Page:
Eat Resistant Starches If You Must Have Your Carbs

By Nicole German (RD, LD)


The term, resistant starch, is not something many are familiar with, but it is commonly found in all types of plant-based foods. Resistant starch is exactly what it sounds like—it resists being digested right away.

Resistant Starch is the whole premise behind The Carb Lover’s Diet by Health Magazine.

Resistant starches are quite complex, so this may be why they have not been covered by the media extensively. But, today, I will explain to you why you should eat these starches and enjoy foods like bananas while still losing weight!

 4 Weight Loss Benefits of Resistant Starch

  1. Do resistant starches help us burn fat and calories?eating-resistant-starches like oatmeal We are still not sure on this one. But, the majority of research has indicated this is true. Or, the starches may just decrease fat accumulation and absorption. What we do know is that resistant starches help us take in fewer calories.
  2. Resistant starches contain fewer calories! Since the starches bypass some digestion, we can’t use as much of the food for energy. This is wonderful news for weight loss.
    One of my tricks is to use flour containing resistant starches to reduce the calories and carbohydrates in baking. Try more oat flour, or this maize flour for some lighter baked goods. Ground flaxseed can help add some filling fiber as well.
  3. Fullness and satiety are the main benefits you get from eating resistant starches. When we are able to include foods that contain carbohydrates in our diet and still lose weight, it almost seems magical. We feel satisfied, fuller, and content.
  4. Resistant starches help prevent quick blood sugar spikes. This help to keep hunger and energy levels more balanced.

Wait a minute…. I can eat a lot of Carbs and still see weight loss?

Yes, but it has to be the right carbohydrates. Foods like beans, peas, bananas, potatoes, oats, and lentils contain resistant starches.

Foods Containing Resistant Starches

Resistant starches are ranked on a scale of RS1-RS4 which correlates to how digestible they are. RS1 means we can not use them for energy at all. RS4 means they are not found in nature, and vary in composition.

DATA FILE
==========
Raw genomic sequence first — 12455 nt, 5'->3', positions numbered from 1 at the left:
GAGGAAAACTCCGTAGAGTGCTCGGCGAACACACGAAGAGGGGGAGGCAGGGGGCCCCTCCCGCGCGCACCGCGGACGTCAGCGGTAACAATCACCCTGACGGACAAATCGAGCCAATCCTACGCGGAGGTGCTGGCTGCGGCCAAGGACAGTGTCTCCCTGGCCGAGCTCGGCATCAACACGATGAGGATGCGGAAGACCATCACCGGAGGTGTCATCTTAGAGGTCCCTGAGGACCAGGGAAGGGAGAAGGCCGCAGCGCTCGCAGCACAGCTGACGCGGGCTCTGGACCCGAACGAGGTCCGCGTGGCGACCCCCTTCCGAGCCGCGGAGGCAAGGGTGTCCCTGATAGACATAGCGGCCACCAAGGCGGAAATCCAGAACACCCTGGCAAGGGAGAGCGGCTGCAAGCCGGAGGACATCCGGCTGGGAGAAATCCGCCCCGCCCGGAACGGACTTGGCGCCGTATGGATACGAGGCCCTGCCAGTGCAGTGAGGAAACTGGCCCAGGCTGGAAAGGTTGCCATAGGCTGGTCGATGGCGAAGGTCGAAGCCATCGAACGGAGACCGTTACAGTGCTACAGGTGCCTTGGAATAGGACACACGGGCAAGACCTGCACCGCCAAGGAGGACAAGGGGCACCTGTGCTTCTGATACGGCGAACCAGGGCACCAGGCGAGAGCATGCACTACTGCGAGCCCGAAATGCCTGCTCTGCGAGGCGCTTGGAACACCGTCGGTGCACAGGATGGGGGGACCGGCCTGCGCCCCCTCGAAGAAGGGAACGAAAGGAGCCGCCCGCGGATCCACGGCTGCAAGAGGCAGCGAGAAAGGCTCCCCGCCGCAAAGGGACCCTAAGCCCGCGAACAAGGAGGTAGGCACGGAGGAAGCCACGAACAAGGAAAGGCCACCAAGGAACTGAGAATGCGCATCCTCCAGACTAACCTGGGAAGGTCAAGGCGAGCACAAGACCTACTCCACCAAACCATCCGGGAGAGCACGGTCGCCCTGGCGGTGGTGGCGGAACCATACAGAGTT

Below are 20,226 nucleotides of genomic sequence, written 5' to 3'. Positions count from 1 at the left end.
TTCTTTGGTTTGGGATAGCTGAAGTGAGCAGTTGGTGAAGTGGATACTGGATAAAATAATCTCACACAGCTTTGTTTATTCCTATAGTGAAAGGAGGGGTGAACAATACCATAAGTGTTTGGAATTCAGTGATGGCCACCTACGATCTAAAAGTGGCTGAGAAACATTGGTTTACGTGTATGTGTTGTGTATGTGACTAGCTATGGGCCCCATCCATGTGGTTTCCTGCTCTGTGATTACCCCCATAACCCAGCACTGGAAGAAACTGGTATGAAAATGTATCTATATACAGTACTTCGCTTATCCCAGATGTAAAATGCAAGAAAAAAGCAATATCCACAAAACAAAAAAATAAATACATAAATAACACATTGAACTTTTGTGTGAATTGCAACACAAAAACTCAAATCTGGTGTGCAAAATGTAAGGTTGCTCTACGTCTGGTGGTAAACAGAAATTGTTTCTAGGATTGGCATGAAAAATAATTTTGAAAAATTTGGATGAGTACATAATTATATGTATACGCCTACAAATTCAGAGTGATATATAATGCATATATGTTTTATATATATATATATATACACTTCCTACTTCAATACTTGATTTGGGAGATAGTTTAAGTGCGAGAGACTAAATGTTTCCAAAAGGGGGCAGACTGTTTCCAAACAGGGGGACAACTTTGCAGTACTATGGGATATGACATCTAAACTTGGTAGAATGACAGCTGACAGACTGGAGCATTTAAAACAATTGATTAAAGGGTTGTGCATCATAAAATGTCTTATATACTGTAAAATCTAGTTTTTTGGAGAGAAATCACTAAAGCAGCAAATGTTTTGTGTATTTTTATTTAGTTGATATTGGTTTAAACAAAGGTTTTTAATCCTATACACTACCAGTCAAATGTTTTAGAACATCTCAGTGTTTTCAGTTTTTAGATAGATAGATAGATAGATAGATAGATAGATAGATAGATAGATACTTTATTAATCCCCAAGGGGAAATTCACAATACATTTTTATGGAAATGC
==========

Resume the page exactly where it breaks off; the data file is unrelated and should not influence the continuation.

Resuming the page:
• RS1: Unprocessed beans, peas, lentils, barley, oats, spelt, rye, millet, wheat
  • RS2: Uncooked foods such as cornstarch, bananas (the greener, the better), plantains
  • RS3: Cooked foods such as yams, potatoes, sweet potatoes, cooked brown rice, pasta, bread products, cereals 

The next time someone tells you not to eat a banana, tell them it is your fat-burning secret!


  1. Kayce

    I read that only green bananas contain resistant starch and that the more ripe the banana, the more sugar in contains. Even though it may be natural sugar. Is that true? Do you suggest that we eat more green bananas or does it matter?

  2. Dan

    I eat some of these, such as beans and oats most days. I eat two bananas each day, but they are usually ripe, but not too ripe. I eat cooked brown rice and bran cereals often as well. None of these foods has caused me to regain any of the 95 pounds that I lost. I eat healthy fats from nuts and seeds as well and don’t gain weight. I think the Mediterranean diet at its best does include a lot of resistant starches, such as beans and lentils and fruits. It reduces saturated fat, such as from red and processed meats and is more centered on fish than these meats.

  3. Spectra

    I eat beans and lentils quite often–I’m glad they are beneficial in yet another way. Thanks for the article!